Wednesday

21st Oct 2020

Malta pushing refugees back into Libya war

  • "In order to do interceptions, they [the Libyan coastguard] need to be fed from [EU] aerial surveillance," the Sea Watch charity said (Photo: CSDP EEAS)

Malta has let the Libyan coastguard drag a boat of migrants from Maltese waters back to Libya, violating international law, a UN agency said.

The incident occurred on Sunday (15 March) after the wooden boat, carrying 49 people, became stranded because its engine failed, the International Organisation for Migration (IOM), said on Monday.

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Malta did it despite the fact Libya is currently in the grip of civil war, with shelling, air strikes, and street battles in the suburbs of Tripoli.

And the 49 people risked being taken back to a notorious facility in the Libyan capital run by the interior ministry, from which people have vanished in the past.

"At least 600 migrants returned from the sea to this facility have been reported missing since January. IOM is very concerned about the safety of people detained there and have received no response from the Libyan authorities who were asked to clarify the fate of those reported missing," it said in a statement.

It called on the EU "to end the return of vulnerable people to Libya and uphold the principle of non-refoulement".

"We remind states that ... they have a legal and moral responsibility to respond to distress cases at sea," the IOM said.

"We have confirmation the boat was in fact in Maltese waters when it was picked up by the Libyan coastguard ... Libya is not a safe place to send people back to," an IOM spokeswoman told EUobserver.

Neither Maltese authorities nor EU institutions were immediately available to comment on Monday.

Malta, over the weekend, did rescue another 112 people, the IOM said.

But the Libyan coastguard also intercepted and dragged back 400 more people from Libyan and international waters in the same period.

"The [Libyan] coast guard has returned over 2,500 people to Libya this year. Some were disembarked in Tripoli, hours after the main port in the city came under heavy shelling," the IOM said.

And EU states' navies in the region have long faced accusations of working with the Libyans to stop people from coming.

"The Libyan coastguard is not able to locate and track migrant boats itself. In order to do interceptions, they need to be fed from aerial surveillance," Tamino Böhm, from German NGO Sea Watch, told British newspaper The Guardian in a recent investigation into the collusion.

Sunday's Maltese incident also comes after Greece pushed back tens of thousands of would-be asylum seekers into Turkey in the past two weeks.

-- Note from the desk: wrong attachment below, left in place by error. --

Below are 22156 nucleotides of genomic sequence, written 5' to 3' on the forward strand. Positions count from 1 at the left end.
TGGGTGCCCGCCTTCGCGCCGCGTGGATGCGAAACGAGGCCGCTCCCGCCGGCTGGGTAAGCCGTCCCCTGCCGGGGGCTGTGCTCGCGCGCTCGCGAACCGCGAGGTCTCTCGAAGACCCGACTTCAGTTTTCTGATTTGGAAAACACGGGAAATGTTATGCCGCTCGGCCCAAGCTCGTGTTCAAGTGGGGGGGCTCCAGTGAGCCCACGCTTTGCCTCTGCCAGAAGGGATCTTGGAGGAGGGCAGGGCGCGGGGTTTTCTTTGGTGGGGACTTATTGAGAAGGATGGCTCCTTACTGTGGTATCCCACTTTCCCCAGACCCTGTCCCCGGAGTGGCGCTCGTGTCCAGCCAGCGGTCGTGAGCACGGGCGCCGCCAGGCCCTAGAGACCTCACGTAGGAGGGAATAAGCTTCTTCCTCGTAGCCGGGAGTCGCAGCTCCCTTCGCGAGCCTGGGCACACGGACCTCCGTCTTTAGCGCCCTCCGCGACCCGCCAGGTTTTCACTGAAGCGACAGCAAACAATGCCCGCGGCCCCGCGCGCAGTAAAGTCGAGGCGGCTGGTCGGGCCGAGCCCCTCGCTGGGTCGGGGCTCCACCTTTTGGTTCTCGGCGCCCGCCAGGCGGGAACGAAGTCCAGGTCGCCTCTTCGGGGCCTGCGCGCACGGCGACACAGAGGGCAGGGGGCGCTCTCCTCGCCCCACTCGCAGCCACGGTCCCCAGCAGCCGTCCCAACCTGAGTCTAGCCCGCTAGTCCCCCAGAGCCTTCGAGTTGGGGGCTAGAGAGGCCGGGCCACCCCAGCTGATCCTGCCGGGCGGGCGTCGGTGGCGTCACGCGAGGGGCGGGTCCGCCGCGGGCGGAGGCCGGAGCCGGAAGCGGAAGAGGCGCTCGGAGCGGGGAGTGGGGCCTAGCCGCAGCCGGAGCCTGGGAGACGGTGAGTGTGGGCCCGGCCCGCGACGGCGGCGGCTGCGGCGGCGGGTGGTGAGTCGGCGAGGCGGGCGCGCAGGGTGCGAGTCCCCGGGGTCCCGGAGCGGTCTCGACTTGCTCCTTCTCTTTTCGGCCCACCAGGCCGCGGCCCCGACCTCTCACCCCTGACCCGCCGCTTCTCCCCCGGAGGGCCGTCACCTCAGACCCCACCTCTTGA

In one case also last weekend, Greek authorities put 450 migrants on a boat on the Greek island of Lesbos and sent them back.

"The Greek naval vessel carrying plus or minus 450 would-be asylum seekers has set sail from Lesbos. Yesterday, officials handed out deportation orders in Greek for people to sign, giving them no chance to lodge asylum claims," Human Rights Watch, an international NGO, said on Saturday.

Greece also suspended asylum applications for a month and used violence to repel people from its land borders.

But EU institutions declined to censure Athens for its actions, in what amounted to tacit approval for its and Maltese-type push-backs.

And for his part, Greek prime minister Kyriakos Mitsotakis told The Guardian in an interview published also on Monday that he had done nothing wrong.

"It [the one-month asylum suspension] was necessary to send a clear signal of deterrence," he said.

There were 16,900 attempts at irregular EU border crossings in the first two months of this year, up 27 percent on the same period last year, the EU border control agency, Frontex, noted.

Some 2,200 of the attempts occurred in the central Mediterranean, near Libya, mostly by people from Bangladesh, Algeria, and Ivory Coast.

More than 7,000 occurred in the eastern Mediterranean, near Greece, mostly by people from Afghanistan, Syria, and Turkey - not counting the new exodus that occurred on 1 March when Turkey gave migrants a green light to cross.

The western Mediterranean, near Spain, saw 2,300 attempts, mostly by Algerians.

And the Western Balkan route saw figures double from last year to 3,800, mostly by people from Syria and Afghanistan.

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